Maritime and Transport

Q&A with Neil Dennis: Dust – Not to be taken lightly

13 May 2014, by Informa Australia

Neil Dennis, Technical Director and principal electrical/mechanical engineer, AECOM
Neil Dennis, Technical Director and principal electrical/mechanical engineer, AECOM

Dust may appear to be harmless, but if certain conditions prevail, it can cause catastrophic explosions.  Dust explosions are a common hazard in an environment where powdered combustible material is present in an enclosed space.  Coal, wood, cork, grain, starch, sugar, certain metals, some dyes and intermediates, and many plastics, can form explosive dust clouds.

We caught up with AECOM’s Technical Director and principal electrical/mechanical engineer, Neil Dennis, to find out his view on why the risk of dust-related incidents is often overlooked, and how we can better control such hazard. 

Explosion mitigation measures can often be overlooked and the results can be catastrophic.  What do you think are the main areas of complacency when it comes to the risk of dust-related incidents in industry?

Neil: Mitigation measures come in all forms and like many things there is no one solution. Our history and information on incidents and control measures is building rapidly with better access to the world and the internet and many companies take advantage of this. However there is still some complacency about just working through all the potential factors and particularly reviewing old plant.

How can we effectively identify and assess the hazards at our workplace?  What is the best practise in controlling the hazards, especially in the case of combustible dust?

Neil: Best practice always begins with minimising any dust generation in the first place and then preventing any release. Fortunately in new plant, this seems to be understood a lot more than it used to be. However this is often the hardest thing to define in the design of a plant. Often people begin with the ignition controls as the technical detail can be more easily defined, whereas a focus on dust controls should not be lost.

There is usually a cost when it comes to designing and deploying a safety system to reduce dust hazards.  Is there any cost-effective ways to achieve this?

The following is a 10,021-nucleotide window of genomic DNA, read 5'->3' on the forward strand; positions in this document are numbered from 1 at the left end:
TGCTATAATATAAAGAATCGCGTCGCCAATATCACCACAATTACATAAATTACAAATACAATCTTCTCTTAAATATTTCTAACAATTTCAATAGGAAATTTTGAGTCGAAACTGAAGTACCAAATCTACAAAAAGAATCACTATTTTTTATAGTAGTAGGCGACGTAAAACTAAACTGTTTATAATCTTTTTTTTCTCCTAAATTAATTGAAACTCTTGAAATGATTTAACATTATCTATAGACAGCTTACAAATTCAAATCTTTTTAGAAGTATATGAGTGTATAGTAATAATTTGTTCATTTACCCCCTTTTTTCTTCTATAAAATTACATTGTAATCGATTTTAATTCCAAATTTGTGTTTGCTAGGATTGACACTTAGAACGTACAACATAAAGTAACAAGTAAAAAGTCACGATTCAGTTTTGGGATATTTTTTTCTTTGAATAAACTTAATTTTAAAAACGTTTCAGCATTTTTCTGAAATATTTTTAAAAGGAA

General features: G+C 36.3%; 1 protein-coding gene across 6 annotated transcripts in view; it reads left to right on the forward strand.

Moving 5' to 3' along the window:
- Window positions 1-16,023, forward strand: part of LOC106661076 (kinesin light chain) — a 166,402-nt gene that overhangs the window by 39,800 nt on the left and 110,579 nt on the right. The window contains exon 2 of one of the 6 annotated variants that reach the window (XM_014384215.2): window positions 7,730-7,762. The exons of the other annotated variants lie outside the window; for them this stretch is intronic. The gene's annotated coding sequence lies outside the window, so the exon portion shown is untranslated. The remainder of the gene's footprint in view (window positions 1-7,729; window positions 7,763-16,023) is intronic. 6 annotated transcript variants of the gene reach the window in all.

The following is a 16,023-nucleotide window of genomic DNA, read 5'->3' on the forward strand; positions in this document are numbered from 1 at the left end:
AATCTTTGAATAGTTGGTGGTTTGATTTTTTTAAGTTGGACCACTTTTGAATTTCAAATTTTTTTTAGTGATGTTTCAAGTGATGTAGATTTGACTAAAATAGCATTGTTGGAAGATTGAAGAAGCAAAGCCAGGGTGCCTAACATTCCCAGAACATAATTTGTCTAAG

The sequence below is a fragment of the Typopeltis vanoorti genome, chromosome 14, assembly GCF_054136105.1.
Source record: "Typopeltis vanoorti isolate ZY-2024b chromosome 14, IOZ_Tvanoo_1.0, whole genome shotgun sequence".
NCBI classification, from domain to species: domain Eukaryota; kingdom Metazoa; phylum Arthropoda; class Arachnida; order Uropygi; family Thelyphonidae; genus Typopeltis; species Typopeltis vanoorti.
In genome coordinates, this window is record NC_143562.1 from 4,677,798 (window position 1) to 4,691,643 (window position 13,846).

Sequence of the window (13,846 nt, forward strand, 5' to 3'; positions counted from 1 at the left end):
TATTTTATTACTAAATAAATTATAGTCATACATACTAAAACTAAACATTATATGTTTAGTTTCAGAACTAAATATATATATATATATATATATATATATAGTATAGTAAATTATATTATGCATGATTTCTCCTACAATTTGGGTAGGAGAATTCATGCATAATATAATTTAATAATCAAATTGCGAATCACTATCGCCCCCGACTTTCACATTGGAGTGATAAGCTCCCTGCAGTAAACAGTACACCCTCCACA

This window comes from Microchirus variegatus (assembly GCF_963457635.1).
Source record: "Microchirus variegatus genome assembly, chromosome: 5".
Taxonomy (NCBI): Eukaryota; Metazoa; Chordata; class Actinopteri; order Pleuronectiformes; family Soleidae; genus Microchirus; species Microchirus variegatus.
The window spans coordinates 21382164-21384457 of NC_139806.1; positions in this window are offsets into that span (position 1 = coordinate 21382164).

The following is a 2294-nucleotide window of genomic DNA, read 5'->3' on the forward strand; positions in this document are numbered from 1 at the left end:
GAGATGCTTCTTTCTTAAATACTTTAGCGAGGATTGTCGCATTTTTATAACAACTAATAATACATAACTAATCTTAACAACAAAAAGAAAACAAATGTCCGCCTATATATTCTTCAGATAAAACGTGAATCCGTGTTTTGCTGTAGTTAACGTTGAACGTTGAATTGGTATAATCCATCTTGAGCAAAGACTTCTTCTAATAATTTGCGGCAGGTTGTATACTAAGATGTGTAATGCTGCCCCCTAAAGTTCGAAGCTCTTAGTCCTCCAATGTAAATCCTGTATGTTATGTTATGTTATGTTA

Neil: There are no silver bullets here. However one of my key messages is to suggest that dust related industries should be more involved in the development of safety standards to mitigate potential future costs.

What are some of the key challenges when implementing new safety standards at a workplace?  How can we overcome these challenges?

Neil: Fortunately for dust related industries the standards have not seen the same level of change in safety standards as other hazardous areas. This gives dust industries the opportunity to work on the basic principles and ensure they are understood and reinforced at all times for all persons in the workforce. If you set up the structure correctly, then reducing the level of change in requirements (even if the outset is a little conservative) can pay dividends.

You will be delivering a presentation on “The development of standards for hazardous areas” at the upcoming Dust Explosions conference, taking place on 17th and 18th June in Penrith, NSW.  What is the main message that you’d like to share with the audience on the day?  Is there any other topic that you are looking forward to hear at the event?

Neil: The main message is for relevant industries to be aware that while there may be some ‘churn’ in the electrical standards the big developments are in mechanical standards. The development of mechanical standards can have far reaching impact for industries as time goes on and affected industries should be paying more attention to these developments. There is a noticeable lack of representation from dust industries in these developments and dust industries should be more involved to steer what is happening rather than sitting back.

Neil has over 30 years’ experience in consulting in hazardous areas and process safety with a variety of companies in industries such as petroleum, petrochemical, wastewater, food, defence, specialist manufacturing and processing plants.

With a long history of active involvement in the development of standards for hazardous areas both in Australia and with the International Electrotechnical Commission, (IEC), Neil holds a number of current lead positions in both the ANZ and IEC standards forums covering classification and installations for gas and dust hazardous areas and related topics.

Join Neil and many other industry leaders at the Dust Explosions Conference in June, for two days of knowledge sharing and networking, including the opportunity to attend a site tour with TestSafe Australia and experience a live dust explosion demonstration.  For detailed conference program and to register, please visit the Dust Explosions Conference website.

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